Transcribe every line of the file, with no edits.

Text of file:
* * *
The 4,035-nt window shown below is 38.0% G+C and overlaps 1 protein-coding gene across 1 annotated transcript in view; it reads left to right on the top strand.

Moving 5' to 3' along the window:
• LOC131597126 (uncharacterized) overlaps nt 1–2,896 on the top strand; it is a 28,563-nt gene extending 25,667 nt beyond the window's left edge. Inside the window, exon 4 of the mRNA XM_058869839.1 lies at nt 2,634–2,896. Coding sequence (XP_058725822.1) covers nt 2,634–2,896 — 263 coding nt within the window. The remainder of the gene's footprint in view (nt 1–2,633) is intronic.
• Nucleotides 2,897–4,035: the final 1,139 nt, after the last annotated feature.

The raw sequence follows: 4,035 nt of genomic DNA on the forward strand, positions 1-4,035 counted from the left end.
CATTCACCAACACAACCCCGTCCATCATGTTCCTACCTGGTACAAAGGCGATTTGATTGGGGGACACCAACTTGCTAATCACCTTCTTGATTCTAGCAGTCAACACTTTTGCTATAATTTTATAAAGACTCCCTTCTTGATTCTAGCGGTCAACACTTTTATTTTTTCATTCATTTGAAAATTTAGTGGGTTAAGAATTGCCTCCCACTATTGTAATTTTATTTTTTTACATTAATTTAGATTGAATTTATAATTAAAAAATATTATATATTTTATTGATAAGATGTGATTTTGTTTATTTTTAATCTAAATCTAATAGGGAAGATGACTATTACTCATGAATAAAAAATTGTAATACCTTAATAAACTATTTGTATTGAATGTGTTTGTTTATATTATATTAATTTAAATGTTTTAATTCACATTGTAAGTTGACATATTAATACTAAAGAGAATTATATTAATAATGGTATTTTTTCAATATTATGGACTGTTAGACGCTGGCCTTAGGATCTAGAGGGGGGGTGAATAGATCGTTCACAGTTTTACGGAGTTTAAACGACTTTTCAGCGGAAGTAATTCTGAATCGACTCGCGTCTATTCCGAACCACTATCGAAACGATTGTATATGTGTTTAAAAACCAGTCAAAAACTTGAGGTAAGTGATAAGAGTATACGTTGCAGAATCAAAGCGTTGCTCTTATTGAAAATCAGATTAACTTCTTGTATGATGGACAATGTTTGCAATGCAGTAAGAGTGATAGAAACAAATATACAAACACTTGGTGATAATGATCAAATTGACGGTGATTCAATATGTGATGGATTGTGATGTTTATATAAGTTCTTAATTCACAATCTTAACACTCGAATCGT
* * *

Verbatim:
The 4,035-nt window shown below is 38.0% G+C and overlaps 1 protein-coding gene across 1 annotated transcript in view; it reads left to right on the top strand.

Moving 5' to 3' along the window:
• LOC131597126 (uncharacterized) overlaps nt 1–2,896 on the top strand; it is a 28,563-nt gene extending 25,667 nt beyond the window's left edge. Inside the window, exon 4 of the mRNA XM_058869839.1 lies at nt 2,634–2,896. Coding sequence (XP_058725822.1) covers nt 2,634–2,896 — 263 coding nt within the window. The remainder of the gene's footprint in view (nt 1–2,633) is intronic.
• Nucleotides 2,897–4,035: the final 1,139 nt, after the last annotated feature.

The raw sequence follows: 4,035 nt of genomic DNA on the forward strand, positions 1-4,035 counted from the left end.
CATTCACCAACACAACCCCGTCCATCATGTTCCTACCTGGTACAAAGGCGATTTGATTGGGGGACACCAACTTGCTAATCACCTTCTTGATTCTAGCAGTCAACACTTTTGCTATAATTTTATAAAGACTCCCTTCTTGATTCTAGCGGTCAACACTTTTATTTTTTCATTCATTTGAAAATTTAGTGGGTTAAGAATTGCCTCCCACTATTGTAATTTTATTTTTTTACATTAATTTAGATTGAATTTATAATTAAAAAATATTATATATTTTATTGATAAGATGTGATTTTGTTTATTTTTAATCTAAATCTAATAGGGAAGATGACTATTACTCATGAATAAAAAATTGTAATACCTTAATAAACTATTTGTATTGAATGTGTTTGTTTATATTATATTAATTTAAATGTTTTAATTCACATTGTAAGTTGACATATTAATACTAAAGAGAATTATATTAATAATGGTATTTTTTCAATATTATGGACTGTTAGACGCTGGCCTTAGGATCTAGAGGGGGGGTGAATAGATCGTTCACAGTTTTACGGAGTTTAAACGACTTTTCAGCGGAAGTAATTCTGAATCGACTCGCGTCTATTCCGAACCACTATCGAAACGATTGTATATGTGTTTAAAAACCAGTCAAAAACTTGAGGTAAGTGATAAGAGTATACGTTGCAGAATCAAAGCGTTGCTCTTATTGAAAATCAGATTAACTTCTTGTATGATGGACAATGTTTGCAATGCAGTAAGAGTGATAGAAACAAATATACAAACACTTGGTGATAATGATCAAATTGACGGTGATTCAATATGTGATGGATTGTGATGTTTATATAAGTTCTTAATTCACAATCTTAACACTCGAATCGT